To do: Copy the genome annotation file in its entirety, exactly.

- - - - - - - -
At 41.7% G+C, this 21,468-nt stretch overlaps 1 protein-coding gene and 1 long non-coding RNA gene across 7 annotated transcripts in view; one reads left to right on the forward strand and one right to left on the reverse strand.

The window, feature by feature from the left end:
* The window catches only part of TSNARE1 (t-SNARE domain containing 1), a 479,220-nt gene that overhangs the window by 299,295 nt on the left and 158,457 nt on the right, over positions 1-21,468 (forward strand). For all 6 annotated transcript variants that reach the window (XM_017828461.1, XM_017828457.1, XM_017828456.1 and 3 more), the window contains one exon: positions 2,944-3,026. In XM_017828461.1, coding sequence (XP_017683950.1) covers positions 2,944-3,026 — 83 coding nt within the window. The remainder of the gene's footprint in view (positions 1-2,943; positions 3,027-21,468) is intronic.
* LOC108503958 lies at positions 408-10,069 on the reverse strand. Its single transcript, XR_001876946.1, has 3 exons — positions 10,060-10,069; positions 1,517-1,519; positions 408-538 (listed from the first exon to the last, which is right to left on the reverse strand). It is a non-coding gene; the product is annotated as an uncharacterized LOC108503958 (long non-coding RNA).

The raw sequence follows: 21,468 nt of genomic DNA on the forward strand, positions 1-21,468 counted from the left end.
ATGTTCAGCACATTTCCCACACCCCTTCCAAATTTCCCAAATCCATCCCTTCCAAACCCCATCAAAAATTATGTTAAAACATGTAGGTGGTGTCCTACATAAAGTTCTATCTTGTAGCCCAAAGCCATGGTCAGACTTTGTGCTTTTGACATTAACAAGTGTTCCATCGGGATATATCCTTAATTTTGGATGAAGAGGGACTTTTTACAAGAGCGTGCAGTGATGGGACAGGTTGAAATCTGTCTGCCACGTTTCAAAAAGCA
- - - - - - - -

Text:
At 41.7% G+C, this 21,468-nt stretch overlaps 1 protein-coding gene and 1 long non-coding RNA gene across 7 annotated transcripts in view; one reads left to right on the forward strand and one right to left on the reverse strand.

The window, feature by feature from the left end:
* The window catches only part of TSNARE1 (t-SNARE domain containing 1), a 479,220-nt gene that overhangs the window by 299,295 nt on the left and 158,457 nt on the right, over positions 1-21,468 (forward strand). For all 6 annotated transcript variants that reach the window (XM_017828461.1, XM_017828457.1, XM_017828456.1 and 3 more), the window contains one exon: positions 2,944-3,026. In XM_017828461.1, coding sequence (XP_017683950.1) covers positions 2,944-3,026 — 83 coding nt within the window. The remainder of the gene's footprint in view (positions 1-2,943; positions 3,027-21,468) is intronic.
* LOC108503958 lies at positions 408-10,069 on the reverse strand. Its single transcript, XR_001876946.1, has 3 exons — positions 10,060-10,069; positions 1,517-1,519; positions 408-538 (listed from the first exon to the last, which is right to left on the reverse strand). It is a non-coding gene; the product is annotated as an uncharacterized LOC108503958 (long non-coding RNA).

The raw sequence follows: 21,468 nt of genomic DNA on the forward strand, positions 1-21,468 counted from the left end.
ATGTTCAGCACATTTCCCACACCCCTTCCAAATTTCCCAAATCCATCCCTTCCAAACCCCATCAAAAATTATGTTAAAACATGTAGGTGGTGTCCTACATAAAGTTCTATCTTGTAGCCCAAAGCCATGGTCAGACTTTGTGCTTTTGACATTAACAAGTGTTCCATCGGGATATATCCTTAATTTTGGATGAAGAGGGACTTTTTACAAGAGCGTGCAGTGATGGGACAGGTTGAAATCTGTCTGCCACGTTTCAAAAAGCA